Having a food safety certification, such as a ServSafe Certification, is also a plus and is normally required training for all food truck employees. Although chefs and cooks don’t need to be as personable as your service window staff, they should be able work as part of the team.

Kitchen workers

Kitchen workers in the back of house weigh and measure ingredients and stir and strain soups and sauces. They also clean, peel, and slice vegetables and fruits and make salads. They may cut and grind meats, poultry, and seafood in preparation for cooking. You may also require them to move the prepped food from the commercial kitchen to the truck, unload the truck at the end of each day, and wash the truck at the end of the day when you bring it back to the commercial kitchen for the night.

Determining how many separate kitchen workers you need depends on the amount of work you need done to prepare the food before it gets onto the truck. Although many truck owners have separate staff to take care of these tasks, it’s not uncommon for the kitchen workers to work as cooks on the truck as well.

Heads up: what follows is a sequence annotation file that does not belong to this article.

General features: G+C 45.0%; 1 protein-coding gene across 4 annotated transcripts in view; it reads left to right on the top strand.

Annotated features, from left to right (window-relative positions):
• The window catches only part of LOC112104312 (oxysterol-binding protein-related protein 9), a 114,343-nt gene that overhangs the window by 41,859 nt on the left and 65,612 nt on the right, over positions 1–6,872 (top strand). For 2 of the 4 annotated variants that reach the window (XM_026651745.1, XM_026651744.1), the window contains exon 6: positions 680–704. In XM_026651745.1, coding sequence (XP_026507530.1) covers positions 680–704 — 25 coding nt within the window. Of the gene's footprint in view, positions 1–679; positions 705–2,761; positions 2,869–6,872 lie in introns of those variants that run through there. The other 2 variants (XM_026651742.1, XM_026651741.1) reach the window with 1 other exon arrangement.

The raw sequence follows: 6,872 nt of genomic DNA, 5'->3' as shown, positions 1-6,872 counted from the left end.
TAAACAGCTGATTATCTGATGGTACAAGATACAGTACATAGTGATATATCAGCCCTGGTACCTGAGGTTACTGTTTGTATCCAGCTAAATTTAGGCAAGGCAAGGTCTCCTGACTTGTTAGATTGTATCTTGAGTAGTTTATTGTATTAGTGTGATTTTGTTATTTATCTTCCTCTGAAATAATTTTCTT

The driver

Depending on the size of your food truck and the vehicle driving requirements in your area, you may have to hire a driver for your truck who has a commercial driver’s license. Verify these requirements before you purchase a truck so you know ahead of time whether you’ll have to hire a driver separately or whether you’ll need to require a staff member to also hold a commercial driver’s license.

To prevent the need to hire a separate driver for your truck, look into the process of attaining a license in your region and, if at all possible, get licensed yourself.

About This Article

This article is from the book:

About the book author:

Richard Myrick is editor-in- chief and founder of Mobile Cuisine Magazine (, a central source for mobile street food information. Since its inception, Mobile Cuisine has been teaching aspiring culinary professionals how to create successful food truck businesses by providing valuable information that can help anyone build a food truck business.